Monday, November 8, 2010

Objects of Our Affection: Uncovering My Family's Past, One Chair, Pistol, and Pickle Fork at a Time

Objects of Our Affection: Uncovering My Family's Past, One Chair, Pistol, and Pickle Fork at a Time by Lisa Tracy is not the typical book I read on genealogy. I normally look for resources for finding ancestors, you know where they lived, who they married, how many children they had, what they did for a living. I willingly admit the words Pickle Fork did it for me. I had to read this book.
I have in my possession a number of heirlooms handed down through the years from my mother and grandmother. They are priceless in my eyes. I have even argued with my siblings why I needed to be the person to keep these treasures!
Look around your house, see what you have collected from relatives; a bible, photo album, quilt, jewelry, or perhaps your relatives home? Have you ever wondered how your parents or grandparents or another relative came to acquire these items? Why did they cherish the quilt? Was it handmade by another relative? Could it have been a birthday present, wedding present or a baby gift? What was the significance of the present?
I was hooked by the end of the first chapter. I can tell you who gave me my heirlooms, but I really can't tell you HOW my relatives acquired them in the first place. Typical of my genealogy research when one question is answered you have three more.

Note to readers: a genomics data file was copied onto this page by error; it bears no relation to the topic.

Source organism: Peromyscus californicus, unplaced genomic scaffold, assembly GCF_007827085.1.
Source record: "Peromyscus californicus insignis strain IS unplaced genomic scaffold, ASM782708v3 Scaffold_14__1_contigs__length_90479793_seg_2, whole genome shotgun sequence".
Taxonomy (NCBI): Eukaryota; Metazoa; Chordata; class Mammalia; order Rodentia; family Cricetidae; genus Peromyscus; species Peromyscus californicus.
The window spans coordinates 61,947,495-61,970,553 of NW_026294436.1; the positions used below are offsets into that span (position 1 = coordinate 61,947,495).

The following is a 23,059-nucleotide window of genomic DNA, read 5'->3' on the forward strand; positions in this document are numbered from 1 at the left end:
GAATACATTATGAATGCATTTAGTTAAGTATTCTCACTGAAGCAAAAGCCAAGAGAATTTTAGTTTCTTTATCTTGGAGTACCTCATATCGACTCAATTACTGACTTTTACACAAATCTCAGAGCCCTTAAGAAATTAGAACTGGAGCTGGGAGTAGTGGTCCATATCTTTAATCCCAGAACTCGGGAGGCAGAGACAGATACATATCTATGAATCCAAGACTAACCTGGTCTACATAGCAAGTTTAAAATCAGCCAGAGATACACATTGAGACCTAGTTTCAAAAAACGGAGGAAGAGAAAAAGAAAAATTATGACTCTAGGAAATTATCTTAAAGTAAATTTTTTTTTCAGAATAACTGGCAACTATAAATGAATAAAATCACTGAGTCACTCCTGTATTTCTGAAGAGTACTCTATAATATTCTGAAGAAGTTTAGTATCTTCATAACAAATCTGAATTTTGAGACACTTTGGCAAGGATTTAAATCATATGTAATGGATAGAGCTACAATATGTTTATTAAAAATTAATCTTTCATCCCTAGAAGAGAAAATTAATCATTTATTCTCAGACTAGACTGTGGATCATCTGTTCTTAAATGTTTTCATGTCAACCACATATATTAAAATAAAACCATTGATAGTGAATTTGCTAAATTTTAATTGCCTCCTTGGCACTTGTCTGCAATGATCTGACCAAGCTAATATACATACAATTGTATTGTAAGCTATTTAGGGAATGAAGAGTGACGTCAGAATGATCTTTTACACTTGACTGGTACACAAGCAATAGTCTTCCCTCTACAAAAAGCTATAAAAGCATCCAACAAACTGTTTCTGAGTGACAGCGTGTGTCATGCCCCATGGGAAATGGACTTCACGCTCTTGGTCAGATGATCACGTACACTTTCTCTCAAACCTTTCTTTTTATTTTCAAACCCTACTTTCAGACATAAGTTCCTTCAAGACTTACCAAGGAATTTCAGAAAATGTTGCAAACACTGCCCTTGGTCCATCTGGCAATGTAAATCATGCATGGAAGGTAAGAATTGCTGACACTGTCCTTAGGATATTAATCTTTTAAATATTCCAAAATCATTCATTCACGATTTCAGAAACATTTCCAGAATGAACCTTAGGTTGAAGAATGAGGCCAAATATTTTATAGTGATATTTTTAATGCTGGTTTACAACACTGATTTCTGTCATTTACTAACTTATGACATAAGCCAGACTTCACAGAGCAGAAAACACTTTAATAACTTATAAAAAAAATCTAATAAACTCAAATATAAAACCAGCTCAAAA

The story follows the author as she deals with her mother's death and handling her estate. Heirlooms that had been acquired over one hundred years ago, from all over the world, for several of the author's grandparents and great grandparents were stationed all over the world. There was so much furniture, china, dishes, etc., that needed to be gone through. What to keep, what to sell. More importantly, where did all of it come from? The family shares their stories and memories of these heirlooms and materials items that have for so long been in their family.
The author takes us on a journey of finding connections. Finding connections through the history of the items we collect and pass down to our descendants.
As an amateur genealogist who searches for family roots I would highly recommend this book. Through this book, I've discovered that there is much more to my family genealogy than the grandparents, aunts, uncles, and cousins I search for. The whole story includes the heirlooms I been blessed to receive--handmade quilts, the photographs, the jewelry, the books and the history and stories each holds. Happy reading!